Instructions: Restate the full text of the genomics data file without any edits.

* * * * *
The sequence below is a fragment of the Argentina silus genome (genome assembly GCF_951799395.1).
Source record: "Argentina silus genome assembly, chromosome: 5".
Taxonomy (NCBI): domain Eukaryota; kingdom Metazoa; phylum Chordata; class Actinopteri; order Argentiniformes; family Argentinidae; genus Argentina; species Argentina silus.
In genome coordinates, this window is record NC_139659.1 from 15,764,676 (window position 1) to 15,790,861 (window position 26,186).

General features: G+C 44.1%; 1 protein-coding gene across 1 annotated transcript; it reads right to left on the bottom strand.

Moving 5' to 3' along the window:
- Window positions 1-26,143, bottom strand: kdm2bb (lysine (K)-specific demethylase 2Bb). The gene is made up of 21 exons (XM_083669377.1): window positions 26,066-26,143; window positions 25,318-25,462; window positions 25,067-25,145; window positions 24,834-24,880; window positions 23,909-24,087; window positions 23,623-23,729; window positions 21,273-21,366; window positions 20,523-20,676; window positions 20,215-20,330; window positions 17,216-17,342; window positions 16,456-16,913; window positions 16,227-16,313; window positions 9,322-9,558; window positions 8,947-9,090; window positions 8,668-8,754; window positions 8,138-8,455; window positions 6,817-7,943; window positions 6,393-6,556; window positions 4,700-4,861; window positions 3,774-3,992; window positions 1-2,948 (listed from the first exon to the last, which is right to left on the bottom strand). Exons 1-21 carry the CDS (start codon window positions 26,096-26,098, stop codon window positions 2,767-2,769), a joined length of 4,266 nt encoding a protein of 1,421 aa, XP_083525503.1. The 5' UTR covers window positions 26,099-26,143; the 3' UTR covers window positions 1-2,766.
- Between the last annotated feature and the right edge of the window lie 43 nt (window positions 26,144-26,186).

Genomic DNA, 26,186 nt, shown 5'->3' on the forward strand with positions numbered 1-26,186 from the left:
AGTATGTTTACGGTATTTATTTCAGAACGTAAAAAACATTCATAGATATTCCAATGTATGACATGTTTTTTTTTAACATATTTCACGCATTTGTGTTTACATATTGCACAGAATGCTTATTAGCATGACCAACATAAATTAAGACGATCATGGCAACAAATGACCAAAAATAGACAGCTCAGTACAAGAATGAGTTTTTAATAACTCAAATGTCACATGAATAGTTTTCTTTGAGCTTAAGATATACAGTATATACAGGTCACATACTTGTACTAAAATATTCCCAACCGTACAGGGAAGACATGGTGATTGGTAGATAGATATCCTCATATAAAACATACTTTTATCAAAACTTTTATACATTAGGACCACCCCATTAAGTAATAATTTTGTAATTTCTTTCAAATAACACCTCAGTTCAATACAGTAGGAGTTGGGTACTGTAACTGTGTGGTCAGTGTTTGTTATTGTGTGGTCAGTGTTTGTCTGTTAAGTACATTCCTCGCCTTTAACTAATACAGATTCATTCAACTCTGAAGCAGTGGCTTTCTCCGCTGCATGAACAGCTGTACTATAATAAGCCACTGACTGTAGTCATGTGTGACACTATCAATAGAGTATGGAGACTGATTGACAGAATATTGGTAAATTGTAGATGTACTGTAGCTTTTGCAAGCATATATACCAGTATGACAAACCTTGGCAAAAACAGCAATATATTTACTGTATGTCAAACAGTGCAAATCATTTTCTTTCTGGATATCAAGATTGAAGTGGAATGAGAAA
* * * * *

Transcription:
The sequence below is a fragment of the Argentina silus genome (genome assembly GCF_951799395.1).
Source record: "Argentina silus genome assembly, chromosome: 5".
Taxonomy (NCBI): domain Eukaryota; kingdom Metazoa; phylum Chordata; class Actinopteri; order Argentiniformes; family Argentinidae; genus Argentina; species Argentina silus.
In genome coordinates, this window is record NC_139659.1 from 15,764,676 (window position 1) to 15,790,861 (window position 26,186).

General features: G+C 44.1%; 1 protein-coding gene across 1 annotated transcript; it reads right to left on the bottom strand.

Moving 5' to 3' along the window:
- Window positions 1-26,143, bottom strand: kdm2bb (lysine (K)-specific demethylase 2Bb). The gene is made up of 21 exons (XM_083669377.1): window positions 26,066-26,143; window positions 25,318-25,462; window positions 25,067-25,145; window positions 24,834-24,880; window positions 23,909-24,087; window positions 23,623-23,729; window positions 21,273-21,366; window positions 20,523-20,676; window positions 20,215-20,330; window positions 17,216-17,342; window positions 16,456-16,913; window positions 16,227-16,313; window positions 9,322-9,558; window positions 8,947-9,090; window positions 8,668-8,754; window positions 8,138-8,455; window positions 6,817-7,943; window positions 6,393-6,556; window positions 4,700-4,861; window positions 3,774-3,992; window positions 1-2,948 (listed from the first exon to the last, which is right to left on the bottom strand). Exons 1-21 carry the CDS (start codon window positions 26,096-26,098, stop codon window positions 2,767-2,769), a joined length of 4,266 nt encoding a protein of 1,421 aa, XP_083525503.1. The 5' UTR covers window positions 26,099-26,143; the 3' UTR covers window positions 1-2,766.
- Between the last annotated feature and the right edge of the window lie 43 nt (window positions 26,144-26,186).

Genomic DNA, 26,186 nt, shown 5'->3' on the forward strand with positions numbered 1-26,186 from the left:
AGTATGTTTACGGTATTTATTTCAGAACGTAAAAAACATTCATAGATATTCCAATGTATGACATGTTTTTTTTTAACATATTTCACGCATTTGTGTTTACATATTGCACAGAATGCTTATTAGCATGACCAACATAAATTAAGACGATCATGGCAACAAATGACCAAAAATAGACAGCTCAGTACAAGAATGAGTTTTTAATAACTCAAATGTCACATGAATAGTTTTCTTTGAGCTTAAGATATACAGTATATACAGGTCACATACTTGTACTAAAATATTCCCAACCGTACAGGGAAGACATGGTGATTGGTAGATAGATATCCTCATATAAAACATACTTTTATCAAAACTTTTATACATTAGGACCACCCCATTAAGTAATAATTTTGTAATTTCTTTCAAATAACACCTCAGTTCAATACAGTAGGAGTTGGGTACTGTAACTGTGTGGTCAGTGTTTGTTATTGTGTGGTCAGTGTTTGTCTGTTAAGTACATTCCTCGCCTTTAACTAATACAGATTCATTCAACTCTGAAGCAGTGGCTTTCTCCGCTGCATGAACAGCTGTACTATAATAAGCCACTGACTGTAGTCATGTGTGACACTATCAATAGAGTATGGAGACTGATTGACAGAATATTGGTAAATTGTAGATGTACTGTAGCTTTTGCAAGCATATATACCAGTATGACAAACCTTGGCAAAAACAGCAATATATTTACTGTATGTCAAACAGTGCAAATCATTTTCTTTCTGGATATCAAGATTGAAGTGGAATGAGAAA